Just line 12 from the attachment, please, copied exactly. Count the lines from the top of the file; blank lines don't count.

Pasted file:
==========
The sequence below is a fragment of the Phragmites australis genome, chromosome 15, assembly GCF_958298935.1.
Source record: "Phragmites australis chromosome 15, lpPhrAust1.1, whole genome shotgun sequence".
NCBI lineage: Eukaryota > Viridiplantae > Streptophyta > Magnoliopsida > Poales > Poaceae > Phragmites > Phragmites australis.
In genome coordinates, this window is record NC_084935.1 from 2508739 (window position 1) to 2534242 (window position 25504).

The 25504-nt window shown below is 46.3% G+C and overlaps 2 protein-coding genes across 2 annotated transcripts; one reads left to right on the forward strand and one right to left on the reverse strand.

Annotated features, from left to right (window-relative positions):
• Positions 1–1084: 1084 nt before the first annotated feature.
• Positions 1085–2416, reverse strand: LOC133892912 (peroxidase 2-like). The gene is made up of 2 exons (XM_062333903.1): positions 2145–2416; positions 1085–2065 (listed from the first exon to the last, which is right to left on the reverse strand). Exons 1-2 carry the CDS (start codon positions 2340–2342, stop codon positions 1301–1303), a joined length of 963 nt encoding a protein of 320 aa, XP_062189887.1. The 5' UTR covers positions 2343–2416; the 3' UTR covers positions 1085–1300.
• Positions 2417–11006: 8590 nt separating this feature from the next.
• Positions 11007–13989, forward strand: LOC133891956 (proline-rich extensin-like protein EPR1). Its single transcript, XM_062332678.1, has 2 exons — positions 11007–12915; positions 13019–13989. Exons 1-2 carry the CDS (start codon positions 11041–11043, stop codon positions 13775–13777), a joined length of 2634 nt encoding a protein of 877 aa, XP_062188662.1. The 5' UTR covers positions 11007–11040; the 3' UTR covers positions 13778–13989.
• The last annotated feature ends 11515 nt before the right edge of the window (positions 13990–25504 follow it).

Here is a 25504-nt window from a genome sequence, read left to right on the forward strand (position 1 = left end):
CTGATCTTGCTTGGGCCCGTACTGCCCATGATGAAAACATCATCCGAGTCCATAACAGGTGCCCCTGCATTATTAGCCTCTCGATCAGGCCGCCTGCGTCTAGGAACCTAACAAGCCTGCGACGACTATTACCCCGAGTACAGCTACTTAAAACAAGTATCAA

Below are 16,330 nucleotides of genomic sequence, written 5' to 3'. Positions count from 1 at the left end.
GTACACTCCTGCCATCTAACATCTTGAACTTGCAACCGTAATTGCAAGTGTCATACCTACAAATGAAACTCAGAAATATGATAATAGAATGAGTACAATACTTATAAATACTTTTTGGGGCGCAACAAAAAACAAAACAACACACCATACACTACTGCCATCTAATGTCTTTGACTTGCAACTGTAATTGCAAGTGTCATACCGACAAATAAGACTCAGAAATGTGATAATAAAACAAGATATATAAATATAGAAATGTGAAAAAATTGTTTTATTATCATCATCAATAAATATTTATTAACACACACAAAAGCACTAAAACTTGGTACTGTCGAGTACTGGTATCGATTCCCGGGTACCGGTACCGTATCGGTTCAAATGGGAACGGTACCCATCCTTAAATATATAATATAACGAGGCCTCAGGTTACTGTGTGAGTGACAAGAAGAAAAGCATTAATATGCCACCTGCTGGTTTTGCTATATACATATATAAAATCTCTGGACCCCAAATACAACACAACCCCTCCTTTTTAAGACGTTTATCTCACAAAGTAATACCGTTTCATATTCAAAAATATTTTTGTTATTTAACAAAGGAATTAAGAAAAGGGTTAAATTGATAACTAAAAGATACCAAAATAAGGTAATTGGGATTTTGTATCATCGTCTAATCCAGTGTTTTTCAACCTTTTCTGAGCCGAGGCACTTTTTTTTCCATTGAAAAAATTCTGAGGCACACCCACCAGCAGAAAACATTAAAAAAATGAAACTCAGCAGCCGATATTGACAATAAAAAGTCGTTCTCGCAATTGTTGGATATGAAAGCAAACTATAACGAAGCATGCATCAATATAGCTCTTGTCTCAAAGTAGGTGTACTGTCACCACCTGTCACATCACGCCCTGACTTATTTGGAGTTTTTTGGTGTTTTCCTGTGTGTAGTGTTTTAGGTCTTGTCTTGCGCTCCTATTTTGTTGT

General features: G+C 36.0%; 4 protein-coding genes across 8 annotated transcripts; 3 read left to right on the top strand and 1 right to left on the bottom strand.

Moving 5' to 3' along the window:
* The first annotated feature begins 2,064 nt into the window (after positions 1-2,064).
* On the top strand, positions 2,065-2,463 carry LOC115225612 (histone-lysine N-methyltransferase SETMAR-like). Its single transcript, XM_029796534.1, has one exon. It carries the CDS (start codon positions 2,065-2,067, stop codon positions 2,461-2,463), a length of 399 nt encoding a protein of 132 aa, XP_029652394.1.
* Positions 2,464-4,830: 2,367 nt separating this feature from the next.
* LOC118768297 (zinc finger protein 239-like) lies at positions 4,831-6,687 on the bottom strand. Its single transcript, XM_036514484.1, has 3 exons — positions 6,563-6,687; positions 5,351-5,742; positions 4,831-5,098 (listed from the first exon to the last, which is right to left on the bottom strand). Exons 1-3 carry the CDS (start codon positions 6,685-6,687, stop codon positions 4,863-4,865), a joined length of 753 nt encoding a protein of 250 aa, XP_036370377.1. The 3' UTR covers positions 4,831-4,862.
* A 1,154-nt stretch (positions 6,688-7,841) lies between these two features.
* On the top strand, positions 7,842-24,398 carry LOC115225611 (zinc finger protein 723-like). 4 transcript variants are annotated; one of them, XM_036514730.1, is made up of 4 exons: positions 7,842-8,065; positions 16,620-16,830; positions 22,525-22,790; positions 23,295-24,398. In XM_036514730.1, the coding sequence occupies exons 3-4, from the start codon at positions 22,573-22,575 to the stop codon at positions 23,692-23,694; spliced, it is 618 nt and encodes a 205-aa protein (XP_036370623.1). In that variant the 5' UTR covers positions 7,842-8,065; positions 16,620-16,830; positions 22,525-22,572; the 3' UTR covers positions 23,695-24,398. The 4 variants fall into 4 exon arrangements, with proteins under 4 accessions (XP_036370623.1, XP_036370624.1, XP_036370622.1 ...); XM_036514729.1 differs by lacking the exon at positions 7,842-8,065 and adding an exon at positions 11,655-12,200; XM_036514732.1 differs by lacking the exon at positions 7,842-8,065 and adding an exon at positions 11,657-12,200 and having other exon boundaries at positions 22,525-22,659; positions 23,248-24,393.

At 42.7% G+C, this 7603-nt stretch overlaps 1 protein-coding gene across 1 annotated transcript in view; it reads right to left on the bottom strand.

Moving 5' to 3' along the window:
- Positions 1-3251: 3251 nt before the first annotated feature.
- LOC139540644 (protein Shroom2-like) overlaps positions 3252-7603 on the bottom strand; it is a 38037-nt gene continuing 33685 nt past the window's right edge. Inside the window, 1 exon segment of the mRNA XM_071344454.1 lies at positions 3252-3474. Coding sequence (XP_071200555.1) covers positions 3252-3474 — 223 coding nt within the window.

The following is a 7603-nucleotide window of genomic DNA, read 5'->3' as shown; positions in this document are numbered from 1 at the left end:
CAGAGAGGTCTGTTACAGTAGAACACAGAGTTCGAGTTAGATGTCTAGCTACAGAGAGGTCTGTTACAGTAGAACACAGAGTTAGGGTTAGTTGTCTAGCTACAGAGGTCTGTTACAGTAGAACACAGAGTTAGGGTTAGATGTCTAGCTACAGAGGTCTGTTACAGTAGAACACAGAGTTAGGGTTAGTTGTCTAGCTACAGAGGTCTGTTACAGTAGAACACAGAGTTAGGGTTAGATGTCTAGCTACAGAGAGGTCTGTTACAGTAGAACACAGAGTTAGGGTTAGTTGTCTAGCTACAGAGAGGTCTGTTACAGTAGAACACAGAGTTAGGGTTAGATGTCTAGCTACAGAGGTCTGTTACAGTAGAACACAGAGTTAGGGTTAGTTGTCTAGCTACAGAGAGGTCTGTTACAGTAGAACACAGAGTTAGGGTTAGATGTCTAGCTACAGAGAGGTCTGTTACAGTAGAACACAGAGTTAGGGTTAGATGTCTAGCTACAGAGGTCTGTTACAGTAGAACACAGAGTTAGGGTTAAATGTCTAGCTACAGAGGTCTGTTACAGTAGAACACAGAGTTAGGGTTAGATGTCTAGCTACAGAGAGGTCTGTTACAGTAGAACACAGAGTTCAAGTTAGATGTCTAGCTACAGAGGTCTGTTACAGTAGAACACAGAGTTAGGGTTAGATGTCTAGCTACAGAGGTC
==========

Here is a 25504-nt window from a genome sequence, read left to right on the forward strand (position 1 = left end):